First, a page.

Peter Bernstein, even in death, inspired a provocative tone on the limitations of financial regulatory reform.
Laurence B. Siegel, editor of “Insights into the Global Financial Crisis,” a masterful collection of essays on the market and economic meltdown, recounts a telling remark from the memorial service last Sept. 15 for Mr. Bernstein, the economic consultant and historian.
Mr. Siegel wrote in the lead essay to the book — “A riskless society is ‘unattainable and infinitely expensive.' We are not paying that expense.” — quoting Edwin Goldwasser, physicist and childhood friend of Mr. Bernstein at the memorial service.
For as much as Wall Street excesses brought on the financial crisis, the role of government in regulating financial activity to achieve specific objectives, especially expanding house ownership by encouraging or countenancing reckless mortgage lending and reducing market risk, wound up attaining neither, the book generally shows.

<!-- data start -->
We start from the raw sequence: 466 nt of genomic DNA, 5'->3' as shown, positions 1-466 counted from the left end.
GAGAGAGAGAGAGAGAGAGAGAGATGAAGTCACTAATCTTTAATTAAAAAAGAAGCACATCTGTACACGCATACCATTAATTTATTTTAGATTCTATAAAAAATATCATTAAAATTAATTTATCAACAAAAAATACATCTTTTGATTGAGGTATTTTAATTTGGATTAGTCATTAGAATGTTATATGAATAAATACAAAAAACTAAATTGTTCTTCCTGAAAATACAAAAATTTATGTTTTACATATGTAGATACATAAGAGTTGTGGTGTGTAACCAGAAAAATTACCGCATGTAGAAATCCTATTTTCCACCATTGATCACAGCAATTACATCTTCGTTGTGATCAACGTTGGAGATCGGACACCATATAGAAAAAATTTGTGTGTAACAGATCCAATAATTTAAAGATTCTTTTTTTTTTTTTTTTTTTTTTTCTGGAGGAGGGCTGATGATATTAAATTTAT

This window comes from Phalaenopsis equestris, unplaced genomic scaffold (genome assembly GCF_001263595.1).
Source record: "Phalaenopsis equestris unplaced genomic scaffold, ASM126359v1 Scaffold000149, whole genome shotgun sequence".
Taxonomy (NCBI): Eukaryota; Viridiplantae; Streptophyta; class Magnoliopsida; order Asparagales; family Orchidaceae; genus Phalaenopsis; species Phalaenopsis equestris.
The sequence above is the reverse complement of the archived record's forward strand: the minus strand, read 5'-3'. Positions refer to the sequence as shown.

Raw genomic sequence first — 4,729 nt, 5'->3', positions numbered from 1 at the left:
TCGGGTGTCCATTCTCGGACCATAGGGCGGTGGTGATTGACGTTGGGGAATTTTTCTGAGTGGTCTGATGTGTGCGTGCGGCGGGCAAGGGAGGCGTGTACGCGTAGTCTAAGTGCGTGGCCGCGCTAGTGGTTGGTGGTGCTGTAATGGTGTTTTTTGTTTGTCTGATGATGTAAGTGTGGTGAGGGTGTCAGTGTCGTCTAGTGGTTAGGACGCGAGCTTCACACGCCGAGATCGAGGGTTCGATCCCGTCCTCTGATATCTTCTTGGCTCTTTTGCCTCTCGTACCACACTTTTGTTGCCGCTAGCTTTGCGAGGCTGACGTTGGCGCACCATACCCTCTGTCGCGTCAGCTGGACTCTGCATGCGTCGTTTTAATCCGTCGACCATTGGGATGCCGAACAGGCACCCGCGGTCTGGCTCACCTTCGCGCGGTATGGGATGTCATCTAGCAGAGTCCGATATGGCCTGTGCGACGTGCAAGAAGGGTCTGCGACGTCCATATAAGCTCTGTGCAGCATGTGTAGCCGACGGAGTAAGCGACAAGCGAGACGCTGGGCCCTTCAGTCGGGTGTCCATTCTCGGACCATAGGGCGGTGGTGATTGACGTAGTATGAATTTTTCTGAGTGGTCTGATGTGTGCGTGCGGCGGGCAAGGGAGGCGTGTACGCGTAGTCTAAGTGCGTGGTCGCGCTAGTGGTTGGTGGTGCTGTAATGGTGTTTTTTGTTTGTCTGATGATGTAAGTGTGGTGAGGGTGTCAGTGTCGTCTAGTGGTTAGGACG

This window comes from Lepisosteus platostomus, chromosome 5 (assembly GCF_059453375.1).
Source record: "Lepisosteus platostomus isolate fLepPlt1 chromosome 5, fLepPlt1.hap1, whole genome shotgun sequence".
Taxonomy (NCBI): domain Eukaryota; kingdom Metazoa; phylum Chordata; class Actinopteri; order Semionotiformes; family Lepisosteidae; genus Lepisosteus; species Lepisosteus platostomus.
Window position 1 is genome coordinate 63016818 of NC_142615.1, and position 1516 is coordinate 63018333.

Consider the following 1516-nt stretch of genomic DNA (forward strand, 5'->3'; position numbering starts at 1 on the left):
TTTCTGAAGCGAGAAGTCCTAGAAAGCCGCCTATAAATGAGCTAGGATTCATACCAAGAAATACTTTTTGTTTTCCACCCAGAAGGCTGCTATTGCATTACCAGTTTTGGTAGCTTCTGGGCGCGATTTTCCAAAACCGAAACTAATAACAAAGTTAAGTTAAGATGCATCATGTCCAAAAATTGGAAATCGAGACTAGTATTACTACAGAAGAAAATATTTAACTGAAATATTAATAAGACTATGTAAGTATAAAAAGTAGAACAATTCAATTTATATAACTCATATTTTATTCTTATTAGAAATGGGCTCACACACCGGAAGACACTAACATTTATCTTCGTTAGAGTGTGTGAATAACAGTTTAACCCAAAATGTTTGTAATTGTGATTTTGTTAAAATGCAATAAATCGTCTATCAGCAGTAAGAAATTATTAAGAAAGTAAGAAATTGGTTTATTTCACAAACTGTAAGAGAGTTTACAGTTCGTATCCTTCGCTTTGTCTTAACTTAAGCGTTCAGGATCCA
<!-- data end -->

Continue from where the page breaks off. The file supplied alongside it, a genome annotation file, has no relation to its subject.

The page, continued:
With contributing essays by investment practitioners and academics like Bruce I. Jacobs, principal, Jacobs Levy Equity Management Inc., and Robert F. Bruner, dean and professor of business administration, Darden Graduate School of Business, University of Virginia, the book lays out in sweeping detail the primary causes and ramifications of the financial crisis, from Wall Street to the federal government. And the contributors provide readers with solutions to the challenge of limiting excesses in the future.